TfL launch Cycling Infrastructure Database

Transport for London (TfL) has launched the world’s largest Cycling Infrastructure Database. The press release that accompanied the launch (TfL, 1 August 2019), notes that the Cycling Infrastructure Database (CID) contains the location of more than 240,000 pieces of cycling infrastructure in London, including places to park and the location of cycle lanes. Furthermore, to create the database, TfL surveyed every street in every London borough to collect data on all 146,000 cycle parking spaces across London, as well as gather information on 2,000km of cycle lanes, 960 traffic filters and 58,000 wayfinding signs.

A primary use of the data will be to facilitate improvements to wayfinding. The data has already been used to upgrade TfL’s own Journey Planner, meaning that people using the planner for cycle journeys can now see the nearest and most convenient place to park for every journey. Additionally, the data will offer valuable information to TfL and the boroughs for planning future investment in cycling effectively. Also, of course, the data will be of interest to us, as advocates of active travel, to identify issues relating to cycling facilities that currently do, or do not, exist.

The data from TfL’s Cycling Infrastructure Database is available to view and download directly from However, all that data could be considered to be rather overpowering in its raw form (nerds and geeks apart). So, thankfully for many of us, our friends at CycleStreets have taken the data and mapped the lot (with the inclusion of full filtering controls) at (If you are keen to read more about the technical side of things, CycleStreets have also reported on the Cycling Infrastructure Database in their blog, which includes a link to a new TfL CID project wiki page on the OpenStreetMap Wiki).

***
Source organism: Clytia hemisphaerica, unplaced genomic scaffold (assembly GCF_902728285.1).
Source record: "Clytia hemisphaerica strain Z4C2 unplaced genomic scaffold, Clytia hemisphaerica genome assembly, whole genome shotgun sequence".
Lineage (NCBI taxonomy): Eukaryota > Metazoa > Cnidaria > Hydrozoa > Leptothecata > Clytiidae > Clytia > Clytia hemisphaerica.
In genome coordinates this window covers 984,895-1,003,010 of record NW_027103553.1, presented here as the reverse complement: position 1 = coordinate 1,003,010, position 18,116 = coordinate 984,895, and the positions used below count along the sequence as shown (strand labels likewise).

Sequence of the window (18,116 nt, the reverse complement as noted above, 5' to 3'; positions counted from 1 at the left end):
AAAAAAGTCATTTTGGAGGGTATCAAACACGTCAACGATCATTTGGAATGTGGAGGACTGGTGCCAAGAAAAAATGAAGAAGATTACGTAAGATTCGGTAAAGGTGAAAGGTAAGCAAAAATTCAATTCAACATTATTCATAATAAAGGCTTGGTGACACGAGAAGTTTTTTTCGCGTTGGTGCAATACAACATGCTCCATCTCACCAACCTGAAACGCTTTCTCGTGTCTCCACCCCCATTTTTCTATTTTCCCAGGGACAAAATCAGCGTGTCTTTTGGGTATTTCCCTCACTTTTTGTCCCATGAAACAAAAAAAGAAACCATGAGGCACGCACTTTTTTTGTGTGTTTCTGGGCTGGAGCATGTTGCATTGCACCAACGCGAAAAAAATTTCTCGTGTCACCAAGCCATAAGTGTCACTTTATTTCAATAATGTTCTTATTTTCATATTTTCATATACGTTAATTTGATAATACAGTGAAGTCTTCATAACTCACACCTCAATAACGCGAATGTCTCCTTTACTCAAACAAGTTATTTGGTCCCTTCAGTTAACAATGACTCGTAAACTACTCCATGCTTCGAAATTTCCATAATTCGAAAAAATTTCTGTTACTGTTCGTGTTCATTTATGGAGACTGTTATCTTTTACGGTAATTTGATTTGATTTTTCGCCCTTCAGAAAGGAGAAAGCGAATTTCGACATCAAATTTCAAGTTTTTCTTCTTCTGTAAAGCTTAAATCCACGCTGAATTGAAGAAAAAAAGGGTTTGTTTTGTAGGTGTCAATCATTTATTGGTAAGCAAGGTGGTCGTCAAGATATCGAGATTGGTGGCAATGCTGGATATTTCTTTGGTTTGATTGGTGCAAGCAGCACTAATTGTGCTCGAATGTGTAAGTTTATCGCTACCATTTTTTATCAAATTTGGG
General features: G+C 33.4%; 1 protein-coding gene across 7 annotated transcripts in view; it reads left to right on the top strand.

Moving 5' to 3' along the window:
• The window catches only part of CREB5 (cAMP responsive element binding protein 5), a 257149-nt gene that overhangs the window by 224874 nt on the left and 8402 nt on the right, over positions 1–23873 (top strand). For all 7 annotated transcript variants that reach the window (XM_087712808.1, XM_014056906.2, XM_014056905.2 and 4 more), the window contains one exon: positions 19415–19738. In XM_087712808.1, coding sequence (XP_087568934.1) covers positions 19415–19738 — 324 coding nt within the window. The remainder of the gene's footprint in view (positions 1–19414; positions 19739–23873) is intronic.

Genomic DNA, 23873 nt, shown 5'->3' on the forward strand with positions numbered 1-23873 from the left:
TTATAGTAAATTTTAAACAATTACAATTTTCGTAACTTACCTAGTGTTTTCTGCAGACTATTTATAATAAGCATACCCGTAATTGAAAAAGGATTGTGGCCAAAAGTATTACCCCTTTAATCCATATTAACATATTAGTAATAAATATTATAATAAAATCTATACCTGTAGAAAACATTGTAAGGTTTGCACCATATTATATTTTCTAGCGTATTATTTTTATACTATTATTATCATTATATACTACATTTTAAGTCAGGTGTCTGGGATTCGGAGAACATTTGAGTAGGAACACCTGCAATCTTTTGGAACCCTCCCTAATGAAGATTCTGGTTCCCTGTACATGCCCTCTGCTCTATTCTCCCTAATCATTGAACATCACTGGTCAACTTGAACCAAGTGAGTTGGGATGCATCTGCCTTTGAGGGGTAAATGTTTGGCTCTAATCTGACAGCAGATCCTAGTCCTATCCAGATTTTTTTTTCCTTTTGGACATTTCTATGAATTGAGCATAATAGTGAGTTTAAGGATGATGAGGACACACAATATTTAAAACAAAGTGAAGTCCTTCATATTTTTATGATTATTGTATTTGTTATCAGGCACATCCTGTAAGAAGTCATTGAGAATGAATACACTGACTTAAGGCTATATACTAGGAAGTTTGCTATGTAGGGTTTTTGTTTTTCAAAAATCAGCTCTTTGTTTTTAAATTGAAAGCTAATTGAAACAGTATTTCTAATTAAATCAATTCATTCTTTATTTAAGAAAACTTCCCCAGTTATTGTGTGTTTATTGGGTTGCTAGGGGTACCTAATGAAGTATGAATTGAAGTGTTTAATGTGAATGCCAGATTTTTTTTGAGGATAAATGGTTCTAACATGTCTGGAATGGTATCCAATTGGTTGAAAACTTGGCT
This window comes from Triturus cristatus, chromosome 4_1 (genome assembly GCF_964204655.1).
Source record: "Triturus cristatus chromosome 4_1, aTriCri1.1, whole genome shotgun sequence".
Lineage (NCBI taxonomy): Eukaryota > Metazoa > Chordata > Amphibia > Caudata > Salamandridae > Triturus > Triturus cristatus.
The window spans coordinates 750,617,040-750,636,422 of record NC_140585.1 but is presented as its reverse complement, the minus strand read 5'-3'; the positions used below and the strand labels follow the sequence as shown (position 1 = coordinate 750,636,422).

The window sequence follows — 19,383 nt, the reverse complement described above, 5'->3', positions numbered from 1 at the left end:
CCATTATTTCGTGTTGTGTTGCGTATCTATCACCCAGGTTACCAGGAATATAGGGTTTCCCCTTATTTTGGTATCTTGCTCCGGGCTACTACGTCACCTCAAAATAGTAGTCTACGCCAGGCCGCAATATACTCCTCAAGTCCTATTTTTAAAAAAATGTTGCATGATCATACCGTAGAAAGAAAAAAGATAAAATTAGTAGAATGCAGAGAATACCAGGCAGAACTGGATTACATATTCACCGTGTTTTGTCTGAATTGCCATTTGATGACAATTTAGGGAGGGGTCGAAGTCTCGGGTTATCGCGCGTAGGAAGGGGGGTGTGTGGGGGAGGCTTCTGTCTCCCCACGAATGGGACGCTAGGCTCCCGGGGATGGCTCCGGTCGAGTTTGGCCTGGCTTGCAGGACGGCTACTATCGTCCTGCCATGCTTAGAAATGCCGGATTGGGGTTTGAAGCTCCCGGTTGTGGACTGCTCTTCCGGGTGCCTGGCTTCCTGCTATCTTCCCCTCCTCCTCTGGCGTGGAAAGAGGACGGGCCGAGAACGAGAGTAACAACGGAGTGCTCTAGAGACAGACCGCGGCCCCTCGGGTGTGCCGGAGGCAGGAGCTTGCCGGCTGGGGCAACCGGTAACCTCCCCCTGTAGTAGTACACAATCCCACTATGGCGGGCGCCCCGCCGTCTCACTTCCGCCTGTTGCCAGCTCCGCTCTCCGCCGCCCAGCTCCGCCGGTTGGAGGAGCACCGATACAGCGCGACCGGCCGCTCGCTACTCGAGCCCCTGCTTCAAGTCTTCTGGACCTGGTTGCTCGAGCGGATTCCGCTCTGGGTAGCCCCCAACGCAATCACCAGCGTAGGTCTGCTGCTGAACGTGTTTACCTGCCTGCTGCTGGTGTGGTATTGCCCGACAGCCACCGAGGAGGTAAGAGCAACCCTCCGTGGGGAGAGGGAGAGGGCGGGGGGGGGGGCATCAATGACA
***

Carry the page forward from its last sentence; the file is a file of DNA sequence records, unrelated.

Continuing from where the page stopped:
Cycling Data (TfL)

Cycling Data mapped (CycleStreets)

A snapshot in time, or a worthwhile, accurate, and dynamic facility?

The database has the potential to be a fabulous and extremely useful commodity. To be of the greatest value there needs to be a requirement for the database to be kept up to date and, of course, the database needs to be as accurate as possible.

According to CycleStreets, “TfL’s CID is a comprehensive and attribute-rich dataset of all cycle infrastructure throughout London. The data is a snapshot in time ranging between January 2017 and May 2018”. That would suggest that the data was, to a degree, out of date at the time of the launch in August 2019.

The best way to ensure that the data correctly reflects the constant changes that are made to the streetscape of London is for London local authorities to keep TfL informed of the work that is being carried out in their area. This obligation on the boroughs needs to be clearly stated and made known. We will be asking for details of the protocols that are in place to ensure that Sutton Council liaises with TfL, and provides relevant information for the database in the most effective manner, at the next meeting of the Cycle Forum. [Also see ‘What happened next?’ below].